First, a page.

SAVING enough money to retire comfortably is a tough ask for most of us so it makes sense to maximise any help that’s on offer.
Those working for an employer usually have the option of paying into a pension scheme with additional contributions paid in on your behalf by the company.
How much you’ll get depends on your scheme but, unless you have chosen to opt out of your workplace scheme, the minimum contribution on offer should be 3% of your salary paid in by your employer.
But that’s just the minimum and it may not be enough to provide the kind of retirement you have in mind. If you want a better idea of how much it might take to maintain your lifestyle, you could check out our retirement budgeting calculator to get an idea of whether you will have enough income to live on during retirement. It’s likely to be higher than you might have expected, even if you have been diligent enough to begin your saving at the start of your working life, rather than halfway through as many of us have.
Given all that it’s worrying, if not wholly surprising, to hear that the levels of pension savings inside of workplace schemes have been falling. Figures from the Pensions Management Institute revealed that as many as one-in-five people have or plan to reduce their pension saving to cope with the rising cost of living1.
With bills for essentials continuing to be high - it’s natural for people to look for areas that they can cut back - but targeting retirement saving over other areas could be a big mistake. This is, after all, income that you are forgoing now, in order that it be there for you in the future. You may need the money now, but you’ll also need the money later on in life. Some might have no choice but to lower their pension saving now to get through, but others should look elsewhere for savings if they can.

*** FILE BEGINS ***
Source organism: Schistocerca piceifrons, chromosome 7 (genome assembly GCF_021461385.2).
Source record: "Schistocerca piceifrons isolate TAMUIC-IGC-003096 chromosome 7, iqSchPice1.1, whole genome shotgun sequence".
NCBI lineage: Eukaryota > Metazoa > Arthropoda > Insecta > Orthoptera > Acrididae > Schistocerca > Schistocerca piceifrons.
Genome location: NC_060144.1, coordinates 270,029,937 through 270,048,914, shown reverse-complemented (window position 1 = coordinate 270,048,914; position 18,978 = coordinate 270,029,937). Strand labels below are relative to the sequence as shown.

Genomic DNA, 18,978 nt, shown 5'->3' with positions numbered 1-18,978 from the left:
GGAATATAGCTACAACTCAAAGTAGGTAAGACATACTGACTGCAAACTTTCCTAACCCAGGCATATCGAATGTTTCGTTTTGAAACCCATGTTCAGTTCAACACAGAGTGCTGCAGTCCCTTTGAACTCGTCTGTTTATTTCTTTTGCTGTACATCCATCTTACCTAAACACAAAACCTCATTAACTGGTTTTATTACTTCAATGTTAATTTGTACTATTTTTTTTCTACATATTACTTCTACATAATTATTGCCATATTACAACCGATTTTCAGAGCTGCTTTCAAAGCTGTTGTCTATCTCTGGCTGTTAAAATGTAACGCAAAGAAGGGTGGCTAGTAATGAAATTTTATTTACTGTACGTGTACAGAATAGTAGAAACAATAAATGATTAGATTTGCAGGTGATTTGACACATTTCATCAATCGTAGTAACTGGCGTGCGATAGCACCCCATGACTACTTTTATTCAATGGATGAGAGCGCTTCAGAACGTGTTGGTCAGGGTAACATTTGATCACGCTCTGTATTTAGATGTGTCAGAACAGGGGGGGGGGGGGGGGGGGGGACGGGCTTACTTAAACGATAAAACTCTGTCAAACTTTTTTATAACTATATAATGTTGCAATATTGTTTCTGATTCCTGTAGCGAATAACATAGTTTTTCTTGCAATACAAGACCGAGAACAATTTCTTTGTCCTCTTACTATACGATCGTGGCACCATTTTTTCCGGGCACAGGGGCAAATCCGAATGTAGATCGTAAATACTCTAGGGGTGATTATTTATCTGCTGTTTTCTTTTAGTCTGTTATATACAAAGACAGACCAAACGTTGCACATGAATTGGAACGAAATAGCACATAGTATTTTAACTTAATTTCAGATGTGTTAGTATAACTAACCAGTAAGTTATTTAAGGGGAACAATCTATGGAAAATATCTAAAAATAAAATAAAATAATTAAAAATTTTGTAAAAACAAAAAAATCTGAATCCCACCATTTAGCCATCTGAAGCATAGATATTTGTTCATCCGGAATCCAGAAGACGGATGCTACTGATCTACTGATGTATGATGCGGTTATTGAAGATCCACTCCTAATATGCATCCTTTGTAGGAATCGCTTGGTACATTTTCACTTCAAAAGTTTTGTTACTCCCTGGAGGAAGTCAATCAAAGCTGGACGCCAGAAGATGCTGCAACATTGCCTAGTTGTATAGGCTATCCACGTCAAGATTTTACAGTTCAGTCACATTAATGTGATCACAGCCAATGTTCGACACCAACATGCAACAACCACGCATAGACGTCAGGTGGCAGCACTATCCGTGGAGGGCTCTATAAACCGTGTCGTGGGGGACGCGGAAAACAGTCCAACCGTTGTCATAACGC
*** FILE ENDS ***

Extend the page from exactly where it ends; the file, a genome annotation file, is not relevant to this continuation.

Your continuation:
And bear in mind that cutting your pensions contributions may not save you as much as you think. Tax relief means that what you pay in, is boosted by the taxman, but that also means contributions are worth less, as take-home pay than they are within a pension - although they will be taxed when withdrawn in retirement.
For example, stopping a £100 contribution to a pension would save you only £80 in take-home pay. If the contribution was made inside a workplace pension with the minimum contribution level, you would also be missing out on £75 from your employer too. This example is for a basic tax rate payer. The basic rate of tax is charged at 20% of all of your taxable income.
If you are in the happier position of being able to maintain, or even increase, your contributions - a good way to do it in a relatively painless way is to set automatic increases to your contributions on a specific date at certain times of the year. For example, increasing the proportion of salary you pay into a pension whenever you get an annual pay increase or a promotion.
It even works with modest annual pay rises. If you get a 3% increase in pay, keep 2% but add the other 1% to your pension contributions. It could add thousands to the pot you eventually retire with (this is not guaranteed) but, because you’ll still have some extra money landing in your bank account each month, you’ll barely notice the difference.
Source - Professional Pensions 28.12.22
Important information: Tax treatment depends on individual circumstances and all pension and tax rules may change in the future. You cannot normally access your pension savings until age 55. This is due rise to 57 in 2028. This information is not a personal recommendation for a particular course of action. If you are unsure of the right approach for you personally, you should speak to an authorised financial adviser of your choice.
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